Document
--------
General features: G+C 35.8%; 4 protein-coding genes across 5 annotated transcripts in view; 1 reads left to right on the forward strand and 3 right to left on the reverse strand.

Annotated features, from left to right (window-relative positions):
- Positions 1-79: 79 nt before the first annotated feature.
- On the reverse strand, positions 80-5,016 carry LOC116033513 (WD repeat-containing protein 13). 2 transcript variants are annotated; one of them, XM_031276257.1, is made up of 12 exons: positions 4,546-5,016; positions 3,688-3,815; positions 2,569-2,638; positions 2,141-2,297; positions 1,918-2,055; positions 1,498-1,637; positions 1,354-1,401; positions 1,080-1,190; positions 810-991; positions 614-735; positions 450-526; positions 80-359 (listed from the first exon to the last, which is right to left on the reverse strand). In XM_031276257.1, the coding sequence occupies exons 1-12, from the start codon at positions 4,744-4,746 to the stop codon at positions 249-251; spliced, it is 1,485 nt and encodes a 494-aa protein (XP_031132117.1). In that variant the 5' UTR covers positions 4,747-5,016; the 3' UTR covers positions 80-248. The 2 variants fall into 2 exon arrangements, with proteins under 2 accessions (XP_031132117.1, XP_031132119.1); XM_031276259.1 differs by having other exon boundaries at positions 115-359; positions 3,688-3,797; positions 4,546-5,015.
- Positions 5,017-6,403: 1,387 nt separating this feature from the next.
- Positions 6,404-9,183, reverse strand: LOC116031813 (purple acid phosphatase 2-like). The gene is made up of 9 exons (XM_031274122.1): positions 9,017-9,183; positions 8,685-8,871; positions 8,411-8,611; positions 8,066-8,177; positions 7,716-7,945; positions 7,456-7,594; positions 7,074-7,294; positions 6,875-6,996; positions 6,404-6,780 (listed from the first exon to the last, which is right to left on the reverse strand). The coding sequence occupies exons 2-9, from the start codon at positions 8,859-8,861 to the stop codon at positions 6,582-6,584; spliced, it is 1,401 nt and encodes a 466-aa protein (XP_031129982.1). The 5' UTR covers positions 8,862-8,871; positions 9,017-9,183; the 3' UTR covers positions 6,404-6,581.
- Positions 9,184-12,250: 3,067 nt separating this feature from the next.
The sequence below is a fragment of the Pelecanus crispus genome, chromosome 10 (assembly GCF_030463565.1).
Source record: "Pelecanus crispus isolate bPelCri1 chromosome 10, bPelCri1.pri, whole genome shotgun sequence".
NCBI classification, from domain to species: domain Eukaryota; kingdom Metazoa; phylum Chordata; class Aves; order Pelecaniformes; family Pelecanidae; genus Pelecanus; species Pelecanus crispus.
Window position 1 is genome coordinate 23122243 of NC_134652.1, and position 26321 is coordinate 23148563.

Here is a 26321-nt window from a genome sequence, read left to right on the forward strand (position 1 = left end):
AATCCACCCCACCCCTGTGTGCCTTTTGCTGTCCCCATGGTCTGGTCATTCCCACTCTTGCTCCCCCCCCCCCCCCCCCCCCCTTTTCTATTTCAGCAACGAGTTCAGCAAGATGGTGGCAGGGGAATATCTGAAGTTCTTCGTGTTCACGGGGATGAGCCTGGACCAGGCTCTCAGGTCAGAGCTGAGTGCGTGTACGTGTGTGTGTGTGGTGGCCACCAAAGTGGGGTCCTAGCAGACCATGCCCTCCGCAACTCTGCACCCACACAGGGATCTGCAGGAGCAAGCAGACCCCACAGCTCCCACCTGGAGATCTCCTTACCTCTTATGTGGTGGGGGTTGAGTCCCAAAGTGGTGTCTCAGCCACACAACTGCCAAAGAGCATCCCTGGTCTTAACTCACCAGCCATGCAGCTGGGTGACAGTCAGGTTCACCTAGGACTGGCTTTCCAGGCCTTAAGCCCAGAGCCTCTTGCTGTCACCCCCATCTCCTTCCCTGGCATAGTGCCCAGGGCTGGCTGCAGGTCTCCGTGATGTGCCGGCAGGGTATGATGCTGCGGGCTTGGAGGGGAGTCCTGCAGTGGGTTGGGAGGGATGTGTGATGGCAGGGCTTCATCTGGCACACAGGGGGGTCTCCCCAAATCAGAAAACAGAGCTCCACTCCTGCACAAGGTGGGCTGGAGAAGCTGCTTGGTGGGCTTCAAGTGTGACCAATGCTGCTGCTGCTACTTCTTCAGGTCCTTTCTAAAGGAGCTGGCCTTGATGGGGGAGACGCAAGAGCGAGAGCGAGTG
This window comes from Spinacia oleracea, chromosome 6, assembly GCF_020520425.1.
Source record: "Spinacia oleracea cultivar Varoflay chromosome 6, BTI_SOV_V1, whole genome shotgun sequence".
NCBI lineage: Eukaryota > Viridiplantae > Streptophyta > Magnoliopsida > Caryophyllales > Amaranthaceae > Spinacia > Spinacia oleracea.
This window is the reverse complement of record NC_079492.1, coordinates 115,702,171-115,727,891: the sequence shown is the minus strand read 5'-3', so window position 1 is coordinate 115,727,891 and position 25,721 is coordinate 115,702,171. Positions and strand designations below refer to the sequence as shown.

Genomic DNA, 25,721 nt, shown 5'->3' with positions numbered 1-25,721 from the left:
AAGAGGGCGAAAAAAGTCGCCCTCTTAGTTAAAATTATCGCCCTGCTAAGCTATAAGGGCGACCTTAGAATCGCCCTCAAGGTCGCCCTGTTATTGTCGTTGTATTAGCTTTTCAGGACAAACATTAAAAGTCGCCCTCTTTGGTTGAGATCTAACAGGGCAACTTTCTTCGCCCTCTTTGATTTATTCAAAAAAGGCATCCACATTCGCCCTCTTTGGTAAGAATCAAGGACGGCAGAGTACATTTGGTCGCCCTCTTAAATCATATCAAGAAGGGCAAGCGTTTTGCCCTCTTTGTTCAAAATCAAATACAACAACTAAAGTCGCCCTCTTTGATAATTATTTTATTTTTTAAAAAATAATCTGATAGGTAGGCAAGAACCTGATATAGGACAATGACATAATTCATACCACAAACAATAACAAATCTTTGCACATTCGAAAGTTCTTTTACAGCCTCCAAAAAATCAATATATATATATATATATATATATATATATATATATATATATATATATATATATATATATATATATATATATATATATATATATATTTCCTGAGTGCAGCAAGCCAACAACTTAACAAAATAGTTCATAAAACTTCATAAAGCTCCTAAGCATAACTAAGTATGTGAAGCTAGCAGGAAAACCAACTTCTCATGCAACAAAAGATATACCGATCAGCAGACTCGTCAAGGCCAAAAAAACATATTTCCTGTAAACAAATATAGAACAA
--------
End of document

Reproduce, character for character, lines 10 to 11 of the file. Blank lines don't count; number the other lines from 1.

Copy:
NCBI classification, from domain to species: domain Eukaryota; kingdom Metazoa; phylum Chordata; class Aves; order Pelecaniformes; family Pelecanidae; genus Pelecanus; species Pelecanus crispus.
Window position 1 is genome coordinate 23122243 of NC_134652.1, and position 26321 is coordinate 23148563.